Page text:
The Value of Friendship on Display in THE INTOUCHABLES (2011)

the-intouchables-posterDVD Review:  THE INTOUCHABLES (2011)


Michael Arruda

THE INTOUCHABLES (2011), a French film written and directed by Olivier Nakache and Eric Toledano, is a movie about friendship, and it’s this uncharacteristic relationship between a quadriplegic and his caregiver that makes this film rewarding.

Philippe (Francois Cluzet) is a quadriplegic millionaire, paralyzed from the neck down as the result of a paragliding accident.  Driss (Omar Sy) is a bitter young man of African descent who’s content to collect unemployment benefits.  When he arrives at the job interview for Philippe’s caregiver, he quickly announces that he’s only interested in obtaining a signature to prove he is actively looking for a job so he can collect his unemployment check.

In his present condition, Philippe is completely bored with his life.  His only contacts are with his beautiful assistant Magalie (Audrey Fleurot) and his aide Yvonne (Anne Le Ny), and they have fallen into the same rut as Philippe.  When Driss bursts into the interview, relaxed and full of spirit, flirting with Magalie, since he has no interest whatsoever in the position, his refreshing off the cuff attitude strikes a chord in Philippe.

To Driss’ surprise, he is hired to be Philippe’s caregiver on a trial basis.  He says yes when he sees the rich plush conditions of the home in which he’ll be living.  At first, Driss resists some of the duties, as he balks at helping Philippe with his bathroom needs and personal hygiene.  But Driss can’t help being drawn into conversations with Philippe, as Philippe finds in Driss a refreshing alternative to his usual caregivers.  Driss does not treat him with pity or extra compassion, but talks to him like he’s just one of the guys.

It’s the core of this friendship that drives this movie along.  As the two men grow closer, they begin to share more intimacies about their lives.  For example, in one of the movie’s funniest scenes, Driss asks Philippe if he can still make it with a woman, and Philippe tells him that he can’t in the traditional way since he’s paralyzed from the neck down.  But, Philippe adds, the body has other erogenous zones, like the ears.  Philippe adds with a laugh, “and I have two of them!”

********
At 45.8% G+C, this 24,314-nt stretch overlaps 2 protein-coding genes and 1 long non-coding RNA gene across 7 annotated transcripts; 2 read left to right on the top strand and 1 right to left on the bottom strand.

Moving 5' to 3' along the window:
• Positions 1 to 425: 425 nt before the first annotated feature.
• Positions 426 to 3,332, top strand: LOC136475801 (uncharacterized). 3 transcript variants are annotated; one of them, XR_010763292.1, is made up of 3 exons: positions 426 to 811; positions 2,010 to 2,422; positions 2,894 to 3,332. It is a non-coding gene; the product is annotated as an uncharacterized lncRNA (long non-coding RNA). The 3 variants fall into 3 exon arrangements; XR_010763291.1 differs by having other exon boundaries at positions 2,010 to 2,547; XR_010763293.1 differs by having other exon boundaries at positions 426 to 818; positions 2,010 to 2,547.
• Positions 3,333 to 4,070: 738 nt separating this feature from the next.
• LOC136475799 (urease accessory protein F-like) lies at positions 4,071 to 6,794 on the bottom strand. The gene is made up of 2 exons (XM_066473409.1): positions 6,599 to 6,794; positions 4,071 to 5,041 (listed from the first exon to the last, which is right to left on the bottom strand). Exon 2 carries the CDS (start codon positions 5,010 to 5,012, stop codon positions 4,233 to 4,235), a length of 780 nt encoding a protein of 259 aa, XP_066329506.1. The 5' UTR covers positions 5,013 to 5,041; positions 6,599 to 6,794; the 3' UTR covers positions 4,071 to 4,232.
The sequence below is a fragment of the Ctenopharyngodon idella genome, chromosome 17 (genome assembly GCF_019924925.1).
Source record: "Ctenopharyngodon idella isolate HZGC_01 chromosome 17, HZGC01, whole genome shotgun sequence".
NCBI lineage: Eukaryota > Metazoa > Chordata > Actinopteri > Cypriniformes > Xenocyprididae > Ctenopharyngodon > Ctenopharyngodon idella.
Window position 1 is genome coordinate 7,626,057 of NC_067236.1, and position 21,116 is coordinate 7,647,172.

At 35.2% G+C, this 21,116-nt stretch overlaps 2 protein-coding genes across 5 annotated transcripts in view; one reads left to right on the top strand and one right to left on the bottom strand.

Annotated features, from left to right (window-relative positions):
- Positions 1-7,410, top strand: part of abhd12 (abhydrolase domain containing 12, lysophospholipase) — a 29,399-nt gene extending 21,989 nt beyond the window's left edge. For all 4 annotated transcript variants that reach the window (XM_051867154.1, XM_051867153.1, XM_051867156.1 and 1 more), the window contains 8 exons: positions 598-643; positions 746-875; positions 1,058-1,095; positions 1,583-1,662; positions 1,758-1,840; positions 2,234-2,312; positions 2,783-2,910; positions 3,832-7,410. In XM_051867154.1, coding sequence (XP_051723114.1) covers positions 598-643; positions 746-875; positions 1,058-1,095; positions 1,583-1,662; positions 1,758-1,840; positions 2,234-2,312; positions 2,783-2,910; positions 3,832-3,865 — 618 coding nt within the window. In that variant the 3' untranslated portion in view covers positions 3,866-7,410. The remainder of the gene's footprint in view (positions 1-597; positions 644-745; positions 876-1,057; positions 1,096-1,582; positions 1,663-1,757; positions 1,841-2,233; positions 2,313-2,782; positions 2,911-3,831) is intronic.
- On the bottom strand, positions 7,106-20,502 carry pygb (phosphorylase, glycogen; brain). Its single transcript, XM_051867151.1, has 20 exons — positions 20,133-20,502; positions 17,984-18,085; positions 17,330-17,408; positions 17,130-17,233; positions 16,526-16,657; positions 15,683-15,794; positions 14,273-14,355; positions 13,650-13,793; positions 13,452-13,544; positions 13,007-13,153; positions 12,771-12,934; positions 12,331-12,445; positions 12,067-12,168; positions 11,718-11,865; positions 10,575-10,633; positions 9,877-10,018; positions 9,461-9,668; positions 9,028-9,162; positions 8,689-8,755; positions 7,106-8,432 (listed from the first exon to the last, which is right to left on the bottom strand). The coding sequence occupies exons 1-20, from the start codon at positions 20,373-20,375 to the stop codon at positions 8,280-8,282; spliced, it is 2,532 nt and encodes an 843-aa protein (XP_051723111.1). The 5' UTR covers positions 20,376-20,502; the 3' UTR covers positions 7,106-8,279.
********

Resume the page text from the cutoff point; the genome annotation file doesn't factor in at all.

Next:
Philippe also confides in Driss about a love letter relationship he has with a woman named Eleonore, who he has never met.  Driss encourages him to take the relationship to the next level and meet her in person, something that so far Philippe has been too anxious to do.

When Philippe learns that Driss paints, he goes out of his way to find a buyer who might be interested in the young man’s work.

THE INTOUCHABLES tells a story about a unique friendship, a quadriplegic and his caregiver, but it’s the value of friendship, the way these two men get to know each other and like each other, that makes this story so enjoyable.

This friendship also extends to Driss and Philippe’s staff, especially Magalie and Yvonne.  Driss’ personality is infectious, and he livens up the entire household.  Driss and the older Yvonne share a sincere camaraderie, and it’s through his conversations with her that he learns a lot about both Driss and the household in general.